His father, a construction worker, has been based in Japan since 2008 in order to support the family and Waida’s travels around the world. His mother, meanwhile, has invested time and energy into his surfing, filming his waves from the shoreline so he can adjust his technique.

“My mom and my dad, they work hard for me and they would do anything for me,” says Waida. “That’s kind of my motivation – I want to give back to them.

“I want to help them so they can enjoy life. And even now I’ve made the tour, I still have to do more to get more money to help them, because it’s really expensive to travel around the world.”

Waida, despite still being a rookie on the Championship Tour, has already considered how he can support more Indonesian surfers as they attempt to reach the top of the sport. Currently, the tour is dominated by surfers from Australia, Brazil, and the United States.

“When I retire, I want to help them and show how they can get there; train them and coach them, those kinds of things,” he says. “There are a lot of good Indonesian surfers – we just need support to travel around the world because it’s expensive.”

Waida has regularly competed against the best surfers in the world this season – the likes of multiple world championship winners Slater, Gabriel Medina, and John John Florence.

Waida, photographed at the Tokyo Olympics in 2021, has set his sights on winning gold at Paris 2024.

He started his campaign with strong performances at the Billabong Pro Pipeline in Hawaii and the MEO Rip Curl Pro Portugal, earning enough points to ensure he survived the mid-season cut, which saw 12 surfers eliminated from the tour.

However, disappointing results in Australia at the Rip Curl Pro and the Margaret River Pro saw Waida drop down the rankings. He’s now 20th in the world with four events remaining this season, including the upcoming Surf City El Salvador Pro.

“It’s a big learning curve for me,” says Waida. “I didn’t really put pressure on myself. It was my first year on the tour so I wasn’t really thinking: oh, I’m going to get a good result or I’m going to try to go for a world title.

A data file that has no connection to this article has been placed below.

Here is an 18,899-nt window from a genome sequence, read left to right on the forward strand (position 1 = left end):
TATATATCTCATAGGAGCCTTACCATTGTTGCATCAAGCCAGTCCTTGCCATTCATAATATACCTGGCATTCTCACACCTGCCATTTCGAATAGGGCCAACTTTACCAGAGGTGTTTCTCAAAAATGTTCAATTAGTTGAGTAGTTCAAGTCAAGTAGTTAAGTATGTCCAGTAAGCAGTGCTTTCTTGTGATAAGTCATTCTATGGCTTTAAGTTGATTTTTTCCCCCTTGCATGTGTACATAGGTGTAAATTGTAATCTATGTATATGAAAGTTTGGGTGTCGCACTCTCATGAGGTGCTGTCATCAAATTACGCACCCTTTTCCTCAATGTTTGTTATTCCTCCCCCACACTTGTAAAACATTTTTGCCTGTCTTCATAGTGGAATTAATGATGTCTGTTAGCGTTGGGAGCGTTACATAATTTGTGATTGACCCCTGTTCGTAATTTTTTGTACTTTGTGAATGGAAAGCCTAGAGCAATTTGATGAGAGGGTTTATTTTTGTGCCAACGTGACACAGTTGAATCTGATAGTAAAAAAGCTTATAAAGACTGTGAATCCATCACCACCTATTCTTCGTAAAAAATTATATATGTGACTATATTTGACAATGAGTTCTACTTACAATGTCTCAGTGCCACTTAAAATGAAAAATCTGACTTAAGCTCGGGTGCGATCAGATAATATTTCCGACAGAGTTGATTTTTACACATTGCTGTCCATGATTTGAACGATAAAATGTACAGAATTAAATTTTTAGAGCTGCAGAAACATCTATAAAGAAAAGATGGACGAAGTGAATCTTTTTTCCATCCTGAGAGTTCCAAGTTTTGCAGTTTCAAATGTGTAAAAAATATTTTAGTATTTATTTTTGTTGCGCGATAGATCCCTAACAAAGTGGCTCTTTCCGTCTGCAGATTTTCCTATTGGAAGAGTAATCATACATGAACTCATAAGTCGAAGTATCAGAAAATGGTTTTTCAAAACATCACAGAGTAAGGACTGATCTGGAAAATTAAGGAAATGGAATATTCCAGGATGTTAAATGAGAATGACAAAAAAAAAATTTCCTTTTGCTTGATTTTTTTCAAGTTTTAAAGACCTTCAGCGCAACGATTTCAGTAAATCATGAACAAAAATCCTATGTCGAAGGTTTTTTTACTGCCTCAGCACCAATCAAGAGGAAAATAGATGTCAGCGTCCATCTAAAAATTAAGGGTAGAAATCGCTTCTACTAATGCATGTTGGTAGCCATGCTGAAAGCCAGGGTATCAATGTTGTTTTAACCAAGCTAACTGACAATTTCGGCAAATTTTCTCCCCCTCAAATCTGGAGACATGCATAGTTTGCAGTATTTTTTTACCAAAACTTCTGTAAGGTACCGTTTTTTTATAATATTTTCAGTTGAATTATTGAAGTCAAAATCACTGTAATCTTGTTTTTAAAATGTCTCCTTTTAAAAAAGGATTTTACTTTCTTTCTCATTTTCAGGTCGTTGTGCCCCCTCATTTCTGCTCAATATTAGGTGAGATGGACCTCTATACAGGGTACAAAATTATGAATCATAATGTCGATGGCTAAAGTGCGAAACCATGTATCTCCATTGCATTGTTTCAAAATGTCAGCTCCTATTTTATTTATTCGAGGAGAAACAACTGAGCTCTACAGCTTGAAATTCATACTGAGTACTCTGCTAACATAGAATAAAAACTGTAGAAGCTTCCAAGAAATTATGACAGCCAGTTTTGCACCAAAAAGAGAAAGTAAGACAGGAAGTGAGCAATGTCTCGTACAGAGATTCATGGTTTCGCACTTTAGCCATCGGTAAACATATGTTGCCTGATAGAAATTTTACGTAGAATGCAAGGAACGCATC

“I wasn’t thinking about that. I was just trying to learn as much as I can and try to get better. It’s tough, surfing against the best surfers … I have to give everything, there’s no easy road. I have to push every wave.”

The life of a professional surfer can be relentless. Outside of traveling to and from events in different corners of the globe, Waida says that he can spend up to six or eight hours a day surfing when he’s back home, on top of strength training and conditioning five times a week.

Waida catches a wave at Oahu, Hawaii, earlier this year.

“I surf every day – I love surfing,” he says. “I do nothing else besides surfing; surfing, eat, sleep, training, that’s all I do.”

Then at competitions, Waida prioritizes getting seven to eight hours of sleep a night, eating well, stretching, meditating, and limiting the amount of time he spends on social media.

When negative thoughts about his performances creep into his head, he reminds himself of how far he’s come in his surfing career – all the way back to when he was a young boy, petrified of the ocean.

“This is what I’ve been dreaming about since I started surfing,” says Waida. “If I told my 15-year-old self that he’ll make the tour, probably he wouldn’t believe it.

“Now I’m here, it’s crazy.”